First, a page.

When you view life, people or situations as “all or nothing”, that is known as black and white thinking. For many people, these thought patterns appear from time to time, especially when they’re feeling upset, angry, disappointed, hopeless or frustrated.
This type of thinking also occurs quite often for those who have borderline personality disorder (BPD). Understanding why black and white thinking occurs, and how to cope with it, can have a positive effect on the progression of your recovery.
Borderline Personality Disorder and Black and White Thinking
Previous studies have found that those with BPD tend to experience more negative emotions as opposed to positive ones, which could certainly contribute to black and white thinking. In particular, people with BPD tend to struggle with their self-concept.
Rather than seeing others as complex human beings, with lots of different characteristics, flaws, strengths, and weaknesses attached to them, individuals with BPD tend to view others as “good” or “bad”. This is one of the most important components of BPD regarding treatment – understanding that “grey” areas are okay.
Dialectical behavioral therapy (DBT) is a common treatment method that can help those with BPD work through black and white thinking in several ways:
- DBT can help a person rationalize their thought patterns, providing reasonable and logical explanations for events rather than jumping to extreme conclusions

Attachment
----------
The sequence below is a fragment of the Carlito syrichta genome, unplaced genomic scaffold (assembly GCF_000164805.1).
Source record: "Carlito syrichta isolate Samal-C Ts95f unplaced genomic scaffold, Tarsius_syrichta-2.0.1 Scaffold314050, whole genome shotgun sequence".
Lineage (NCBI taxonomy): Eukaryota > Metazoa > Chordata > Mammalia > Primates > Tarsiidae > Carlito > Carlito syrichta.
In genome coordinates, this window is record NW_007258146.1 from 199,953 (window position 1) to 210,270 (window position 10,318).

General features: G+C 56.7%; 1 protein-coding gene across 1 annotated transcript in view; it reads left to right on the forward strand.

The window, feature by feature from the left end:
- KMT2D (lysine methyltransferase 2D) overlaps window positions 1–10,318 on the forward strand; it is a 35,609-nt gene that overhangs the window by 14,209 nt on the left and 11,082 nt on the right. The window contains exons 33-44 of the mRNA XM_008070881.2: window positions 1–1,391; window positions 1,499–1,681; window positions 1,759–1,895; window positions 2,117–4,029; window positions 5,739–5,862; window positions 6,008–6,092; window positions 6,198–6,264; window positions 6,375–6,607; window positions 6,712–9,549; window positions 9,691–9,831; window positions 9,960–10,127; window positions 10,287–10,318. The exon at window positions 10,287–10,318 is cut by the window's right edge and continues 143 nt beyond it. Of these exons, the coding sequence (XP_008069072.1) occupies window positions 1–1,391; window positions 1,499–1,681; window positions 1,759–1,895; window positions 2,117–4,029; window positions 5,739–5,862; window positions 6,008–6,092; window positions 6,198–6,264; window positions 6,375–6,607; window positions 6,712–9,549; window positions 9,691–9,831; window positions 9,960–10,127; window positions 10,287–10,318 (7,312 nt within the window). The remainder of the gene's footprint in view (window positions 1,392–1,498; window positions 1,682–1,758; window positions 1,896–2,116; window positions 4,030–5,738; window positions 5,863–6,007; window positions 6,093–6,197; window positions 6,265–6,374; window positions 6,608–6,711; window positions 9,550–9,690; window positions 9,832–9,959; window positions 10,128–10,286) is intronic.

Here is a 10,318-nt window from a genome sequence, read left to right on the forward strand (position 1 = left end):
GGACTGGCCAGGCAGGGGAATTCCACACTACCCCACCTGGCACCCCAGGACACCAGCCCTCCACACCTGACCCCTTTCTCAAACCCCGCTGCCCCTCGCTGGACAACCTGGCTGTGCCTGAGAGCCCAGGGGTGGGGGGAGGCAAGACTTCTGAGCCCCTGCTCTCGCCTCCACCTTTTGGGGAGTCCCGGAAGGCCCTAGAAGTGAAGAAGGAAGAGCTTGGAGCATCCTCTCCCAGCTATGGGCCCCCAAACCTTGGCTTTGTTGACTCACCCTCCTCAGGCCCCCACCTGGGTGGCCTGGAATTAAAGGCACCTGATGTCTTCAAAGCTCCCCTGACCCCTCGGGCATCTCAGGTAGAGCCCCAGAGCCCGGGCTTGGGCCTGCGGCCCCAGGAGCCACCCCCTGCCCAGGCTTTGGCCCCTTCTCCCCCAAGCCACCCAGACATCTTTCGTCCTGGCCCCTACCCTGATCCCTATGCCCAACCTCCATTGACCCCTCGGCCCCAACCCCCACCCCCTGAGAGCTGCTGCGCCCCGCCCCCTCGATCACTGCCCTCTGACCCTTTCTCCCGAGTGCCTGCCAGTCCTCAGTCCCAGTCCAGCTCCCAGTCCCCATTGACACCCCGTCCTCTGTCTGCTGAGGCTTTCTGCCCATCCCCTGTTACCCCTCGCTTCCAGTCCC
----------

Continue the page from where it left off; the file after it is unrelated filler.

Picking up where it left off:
- DBT can assist those with BPD in recognizing that those around us can have characteristics that we don’t necessarily like or agree with, but we can still love them and accept them anyways
While black and white thinking is characteristic of BPD, most people have struggled with these types of thought patterns at some point in their lives. Unfortunately, lack of awareness and coping skills for this kind of thinking can lead to poor decision making, negative self-talk and self-image, and self-sabotage. If you find yourself stuck in the traps of black and white thinking, you are not alone. However, there are ways to recovery, provided you seek out the appropriate support.
At Avalon Malibu, we offer treatment programs, integrating therapies like DBT to support our clients as they learn new ways of thinking and behaving. If you haven’t already, speak with a professional from Avalon Malibu to learn more about how you can be treated for BPD. It’s never too late to seek the help you need. Call us today for a consultation, at 844-857-5992.